Japanese subways are known for being incredibly crowded during peak times with numerous salariman, a popular term for employees dressed in dark suits and white shirts, going to work. It’s true that you can sometimes find yourself pressed between fellow passengers to the point that it’s impossible to move. Nevertheless, in these situations you really appreciate the air conditioning that most trains have to help you stay cool, despite the crowds. These conditions might seem rather extreme for some people, but the women only cars during rush hours are specifically designed to avoid embarrassing situations.
After spending several days in a city like Tokyo, you quickly realize the overwhelming presence of rail lines in the Japanese urban landscape. Kilometres of tracks form a vast network that contributed to the urban expansion of the large conurbations, where the stations became veritable district centres. As a result, there is nearly always a heavy concentration of stores, restaurants and other places for recreation and leisure near stations, and it is common to find shopping malls attached to the station itself. Moving away from the station, there are fewer people and stores are gradually replaced by residential buildings. This urban contrast, accentuated by the lack of uniformity in the general architecture of the buildings, could give the impression of a chaotic and charmless city, but something that is always felt while walking through Tokyo’s streets is the constant impression of safety and order. Practically everyone, respects a common set of social rules, contributing to collective wellbeing and facilitating day-to-day life.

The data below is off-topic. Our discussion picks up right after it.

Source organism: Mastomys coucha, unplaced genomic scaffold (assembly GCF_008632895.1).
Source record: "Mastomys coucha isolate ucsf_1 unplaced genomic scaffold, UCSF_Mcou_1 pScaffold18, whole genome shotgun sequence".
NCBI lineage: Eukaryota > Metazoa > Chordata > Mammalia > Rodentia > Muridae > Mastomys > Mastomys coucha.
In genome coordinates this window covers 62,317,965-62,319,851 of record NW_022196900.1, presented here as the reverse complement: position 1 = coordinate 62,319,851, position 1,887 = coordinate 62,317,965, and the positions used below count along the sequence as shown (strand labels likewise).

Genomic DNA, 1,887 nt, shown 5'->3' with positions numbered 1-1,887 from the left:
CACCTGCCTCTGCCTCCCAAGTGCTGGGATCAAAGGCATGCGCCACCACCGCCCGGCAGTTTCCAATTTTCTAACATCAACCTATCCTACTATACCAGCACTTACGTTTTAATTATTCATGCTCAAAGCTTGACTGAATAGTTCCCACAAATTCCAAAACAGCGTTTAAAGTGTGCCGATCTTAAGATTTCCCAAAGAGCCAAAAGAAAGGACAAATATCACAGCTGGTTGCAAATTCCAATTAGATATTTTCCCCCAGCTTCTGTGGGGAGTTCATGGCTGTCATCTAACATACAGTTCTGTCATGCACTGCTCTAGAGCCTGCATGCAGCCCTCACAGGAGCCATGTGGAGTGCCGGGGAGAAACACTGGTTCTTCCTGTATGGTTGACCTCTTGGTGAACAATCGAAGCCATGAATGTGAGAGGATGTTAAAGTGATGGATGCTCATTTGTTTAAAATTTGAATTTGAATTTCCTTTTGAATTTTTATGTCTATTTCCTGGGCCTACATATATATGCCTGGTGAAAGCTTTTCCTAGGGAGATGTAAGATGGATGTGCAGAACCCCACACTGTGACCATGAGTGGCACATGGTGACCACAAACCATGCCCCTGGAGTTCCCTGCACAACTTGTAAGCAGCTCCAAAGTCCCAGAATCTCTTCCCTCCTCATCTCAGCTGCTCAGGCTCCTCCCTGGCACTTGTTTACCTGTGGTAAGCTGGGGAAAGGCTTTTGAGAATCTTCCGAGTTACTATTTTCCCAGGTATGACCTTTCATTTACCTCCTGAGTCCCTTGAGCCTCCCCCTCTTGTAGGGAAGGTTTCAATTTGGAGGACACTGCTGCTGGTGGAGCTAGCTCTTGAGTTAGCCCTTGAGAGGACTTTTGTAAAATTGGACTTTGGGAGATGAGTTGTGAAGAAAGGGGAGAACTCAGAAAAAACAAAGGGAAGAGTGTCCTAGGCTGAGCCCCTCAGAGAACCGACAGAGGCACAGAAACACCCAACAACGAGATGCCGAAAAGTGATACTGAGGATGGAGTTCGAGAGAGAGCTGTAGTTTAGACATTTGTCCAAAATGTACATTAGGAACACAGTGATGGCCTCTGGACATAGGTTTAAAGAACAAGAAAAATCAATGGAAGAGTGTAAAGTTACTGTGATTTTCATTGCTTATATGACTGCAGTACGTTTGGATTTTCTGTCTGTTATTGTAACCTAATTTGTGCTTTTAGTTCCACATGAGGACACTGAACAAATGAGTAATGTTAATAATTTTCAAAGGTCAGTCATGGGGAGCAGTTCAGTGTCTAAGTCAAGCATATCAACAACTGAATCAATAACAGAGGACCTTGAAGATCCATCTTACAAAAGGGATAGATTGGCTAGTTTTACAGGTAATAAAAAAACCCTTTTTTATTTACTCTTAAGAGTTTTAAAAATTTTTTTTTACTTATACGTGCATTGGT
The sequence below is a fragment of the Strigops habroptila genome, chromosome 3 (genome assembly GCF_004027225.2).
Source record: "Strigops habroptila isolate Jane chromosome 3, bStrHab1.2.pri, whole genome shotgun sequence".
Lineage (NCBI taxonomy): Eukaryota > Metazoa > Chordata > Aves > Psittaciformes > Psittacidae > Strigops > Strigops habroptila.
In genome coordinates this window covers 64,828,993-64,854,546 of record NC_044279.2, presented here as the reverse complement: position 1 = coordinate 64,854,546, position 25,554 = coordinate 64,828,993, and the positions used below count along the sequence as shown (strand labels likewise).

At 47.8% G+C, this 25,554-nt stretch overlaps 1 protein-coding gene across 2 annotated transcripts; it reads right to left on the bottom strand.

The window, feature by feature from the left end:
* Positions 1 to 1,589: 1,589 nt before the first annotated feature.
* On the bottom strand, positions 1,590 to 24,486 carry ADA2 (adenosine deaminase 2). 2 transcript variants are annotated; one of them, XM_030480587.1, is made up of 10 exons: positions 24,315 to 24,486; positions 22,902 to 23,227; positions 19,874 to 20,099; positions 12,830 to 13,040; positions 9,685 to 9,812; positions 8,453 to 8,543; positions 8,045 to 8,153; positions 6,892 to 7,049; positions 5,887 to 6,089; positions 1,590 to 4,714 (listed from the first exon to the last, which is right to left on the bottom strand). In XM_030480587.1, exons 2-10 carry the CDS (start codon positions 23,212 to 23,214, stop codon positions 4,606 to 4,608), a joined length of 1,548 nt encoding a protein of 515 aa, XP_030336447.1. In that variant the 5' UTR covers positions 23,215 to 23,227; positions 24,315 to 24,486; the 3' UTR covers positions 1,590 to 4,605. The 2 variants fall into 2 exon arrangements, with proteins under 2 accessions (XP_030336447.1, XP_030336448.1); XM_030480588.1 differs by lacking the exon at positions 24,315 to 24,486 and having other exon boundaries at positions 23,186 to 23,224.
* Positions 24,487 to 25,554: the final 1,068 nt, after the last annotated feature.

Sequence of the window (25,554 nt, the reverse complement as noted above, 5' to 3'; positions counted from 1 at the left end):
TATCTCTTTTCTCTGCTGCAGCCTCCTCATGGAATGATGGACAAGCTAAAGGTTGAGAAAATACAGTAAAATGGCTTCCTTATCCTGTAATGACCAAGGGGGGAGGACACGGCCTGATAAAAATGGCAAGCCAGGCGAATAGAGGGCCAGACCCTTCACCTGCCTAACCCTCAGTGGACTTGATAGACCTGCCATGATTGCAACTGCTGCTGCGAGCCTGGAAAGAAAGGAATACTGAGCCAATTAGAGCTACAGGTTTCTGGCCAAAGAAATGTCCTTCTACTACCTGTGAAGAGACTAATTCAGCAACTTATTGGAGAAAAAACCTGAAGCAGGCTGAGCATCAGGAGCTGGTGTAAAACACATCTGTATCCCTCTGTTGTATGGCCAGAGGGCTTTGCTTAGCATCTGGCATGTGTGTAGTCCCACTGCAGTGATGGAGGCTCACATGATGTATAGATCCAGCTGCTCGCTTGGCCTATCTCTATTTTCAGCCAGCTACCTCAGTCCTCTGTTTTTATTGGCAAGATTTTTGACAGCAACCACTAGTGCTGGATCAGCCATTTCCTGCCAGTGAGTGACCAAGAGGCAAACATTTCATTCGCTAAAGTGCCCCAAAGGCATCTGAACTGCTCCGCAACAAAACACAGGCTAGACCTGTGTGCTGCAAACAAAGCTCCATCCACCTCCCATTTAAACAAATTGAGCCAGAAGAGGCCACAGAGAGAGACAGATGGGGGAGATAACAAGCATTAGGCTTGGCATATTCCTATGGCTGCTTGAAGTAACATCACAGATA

Coming back to the districts around stations, it is striking to see how the restaurant business is much more developed in Japan than in many European countries. Whether for large franchises or small independent businesses, the restaurant signs are as numerous as they are varied in concept. It is possible to find somewhere to eat at almost any hour of the day or night for a reasonable price. Even people who are not fond of Japanese cuisine will be surprised to find almost any type of food in Japan, although some recipes are slightly modified to suit the Japanese palate. But it would be altogether unfortunate to completely by-pass Japanese gastronomy with a quality and variety incomparable to versions found in so-called Japanese restaurants elsewhere in the world.